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there are several categories in the utm section of esri crs projected. go to the projected coordinate systems. then to UTM, Then look at the nad83 BLM (US Feet). That should work in both autodesk and esri. (EPSG) 32165


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Writing my comment as an answer: It looks to me like there was an issue with the geometry of the shapefile, so running Repair Geometry should (and did) solve this problem.


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I can tell you from experience using GPS enabled cameras, and doing research on handheld GPS accuracy, there is a portion of your data that will be completely wrong (I had photos collected in Qatar showing up in Brazil). Additionally, the accuracy of the photo will be dependent on the surrounding (forest cover, buildings, etc.). Consumer grade cameras are ...


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Try .. 70°28'41.94"N 67°47'58.24"E From Here


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Have you tried making a custom projection? Here is a walkthrough from esri knowledgebase.


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I'm not sure who you consulted, but this doesn't seem like great advice. The problem seems to be not one of negative values but more the order of x and y co-ordinates. A latitude (y) can only be in the range of -90 to +90. Longitude (x) can be -180 to +180, broadly speaking. These co-ordinates are from the equator and the Greenwich meridian, respectively. ...


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When you say that you have imported your CAD drawings into ArcGIS, I am assuming that you now have either file geodatabase feature classes or shapefiles. Consequently you should be able to perform a spatial adjustment transformation on them: Transformations move or shift data within a coordinate system. They are often used to convert data from unknown ...


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Haversine is used for the great circle distance (shortest distance following the sphere curvature). So it does not take the height into account. For straight line distance, I would first convert your lat/long/radius+alt triplets to XYZ in a 3D cartesian system (see here). Then you can apply your equation. Because your points are very close from each ...


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Those are not not latitude and longitudes. It's (likely) going to be some Projected Coordinate System. The easiest way to figure out which would be to look in the metadata (if it came with any) or contact the agency. They'll know what coordinate system it is. Edit: If for whatever reason you can't get this information from them, I'd start your search ...


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I guess the bogus coordinates are set to what they are because HTC is a smartphone made in Taiwan, and the coordinates they are set with are either those at their factory, or from the store from which the phone was sold (the map did show two "HTC"s close by). To prove that something like that is the case, I checked another photo which I know was taken in ...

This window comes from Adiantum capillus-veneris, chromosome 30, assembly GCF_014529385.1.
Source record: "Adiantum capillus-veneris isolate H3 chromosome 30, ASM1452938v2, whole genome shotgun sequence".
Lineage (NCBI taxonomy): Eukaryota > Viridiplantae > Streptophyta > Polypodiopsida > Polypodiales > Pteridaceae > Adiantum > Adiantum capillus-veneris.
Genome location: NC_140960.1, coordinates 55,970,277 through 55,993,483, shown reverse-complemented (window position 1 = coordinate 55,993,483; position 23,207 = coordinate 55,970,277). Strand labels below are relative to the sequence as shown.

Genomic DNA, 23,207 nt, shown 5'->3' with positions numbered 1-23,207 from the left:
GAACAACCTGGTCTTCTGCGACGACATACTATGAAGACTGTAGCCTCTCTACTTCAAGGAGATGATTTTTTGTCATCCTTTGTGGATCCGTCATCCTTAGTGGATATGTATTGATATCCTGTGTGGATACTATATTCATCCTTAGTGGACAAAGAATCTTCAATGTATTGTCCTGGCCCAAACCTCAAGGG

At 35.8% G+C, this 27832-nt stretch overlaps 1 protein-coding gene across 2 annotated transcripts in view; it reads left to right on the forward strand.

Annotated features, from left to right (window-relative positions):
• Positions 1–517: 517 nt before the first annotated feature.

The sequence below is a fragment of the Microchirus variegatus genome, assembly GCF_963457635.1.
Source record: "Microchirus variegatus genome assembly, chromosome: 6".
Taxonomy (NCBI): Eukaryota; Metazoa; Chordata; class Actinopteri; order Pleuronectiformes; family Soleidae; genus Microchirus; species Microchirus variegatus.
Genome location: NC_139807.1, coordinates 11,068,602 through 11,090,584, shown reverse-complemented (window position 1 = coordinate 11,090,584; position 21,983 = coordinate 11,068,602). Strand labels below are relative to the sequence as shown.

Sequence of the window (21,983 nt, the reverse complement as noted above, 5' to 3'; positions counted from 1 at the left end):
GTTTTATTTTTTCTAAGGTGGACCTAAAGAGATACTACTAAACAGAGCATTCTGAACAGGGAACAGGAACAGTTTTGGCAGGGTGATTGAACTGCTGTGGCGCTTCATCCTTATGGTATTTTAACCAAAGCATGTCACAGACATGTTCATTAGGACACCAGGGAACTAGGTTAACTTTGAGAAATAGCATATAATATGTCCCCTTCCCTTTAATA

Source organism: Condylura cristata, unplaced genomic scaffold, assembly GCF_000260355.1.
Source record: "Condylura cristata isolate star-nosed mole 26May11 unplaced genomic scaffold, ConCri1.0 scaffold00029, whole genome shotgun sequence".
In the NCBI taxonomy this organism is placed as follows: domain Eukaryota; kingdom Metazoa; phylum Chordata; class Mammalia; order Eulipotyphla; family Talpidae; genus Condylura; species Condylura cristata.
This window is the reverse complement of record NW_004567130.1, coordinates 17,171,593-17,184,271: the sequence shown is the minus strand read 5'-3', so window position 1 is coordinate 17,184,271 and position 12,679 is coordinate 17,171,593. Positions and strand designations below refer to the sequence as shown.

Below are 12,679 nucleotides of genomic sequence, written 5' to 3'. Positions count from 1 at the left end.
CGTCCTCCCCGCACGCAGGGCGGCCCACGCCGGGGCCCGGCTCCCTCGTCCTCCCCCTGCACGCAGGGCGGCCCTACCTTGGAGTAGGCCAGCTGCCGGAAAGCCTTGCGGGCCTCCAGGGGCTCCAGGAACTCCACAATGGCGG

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For a line, it is a plunge and not a dip (for 3D planes) It is an elementary problem in analytic geometry: The distance = SQRT((x2 –x1)2+(y2 –y1)2+(z2 –z1)2) The plunge = arcsin ((z2 – z1) / distance) The azimuth = arctan((x2 –x1)/(y2 –y1)) (always in two dimensions) The value θ returned will be in the range of ±90° and must be corrected to give ...


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Another way to determine what coordinate system it is in (if you have some reasonable guesses) would be to load some existing data with the projection defined and then load the data with the coordinates and change the coordinate system of the data frame (right click the "Layers" data frame) to what you think it might be. Reasonable guesses would be the ...


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For Openstreetmap, the parameters are quite simple: http://www.openstreetmap.org/#map=10/47.1911/2.4884 http://www.openstreetmap.org/#map= : base url 10/ : zoom level 47.1911/ : latitude of center, North positive 2.4884 : longitude of center, East positive ...


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Here you have some additional information on the location of the 2 new ones they found. Good luck and please come back with your findings" http://siberiantimes.com/science/casestudy/news/now-two-new-large-holes-appear-in-siberia/


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You should modify the table, by adding 4 fields: x1, y1, x2, y2 or similar. Now do table update: x1=objectnodex(obj,1,1) y1=objectnodey(obj,1,1) For the end it is a little trickier: x2=objectnodex(obj,1,objectinfo(obj,22)) y2=objectnodey(obj,1,objectinfo(obj,22)) The above only works with polylines, not lines. Since the default coordsys is wgs84, you ...


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If you are working with anything but points, you need to convert your shapes to WKT (well known text) columns, and then save that as csv. There is an expression in qgis 2.2 field calculator, it is in a geometry branch, named - geomtoWKT. Haven't tried it. If that doesn't work for you, try searching for other ways to get WKT columns. Just saving layer as csv ...


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Short answer The containerPoint methods date from a feature request back in 2012, and today, they're a bit confusing. The best answer is Leaflet maintainer Vladimir Agafonkin's description: "layerPoint is actually a point relative to the map layer (the div which contains tiles and markers), not the outer map container. What you need is ...



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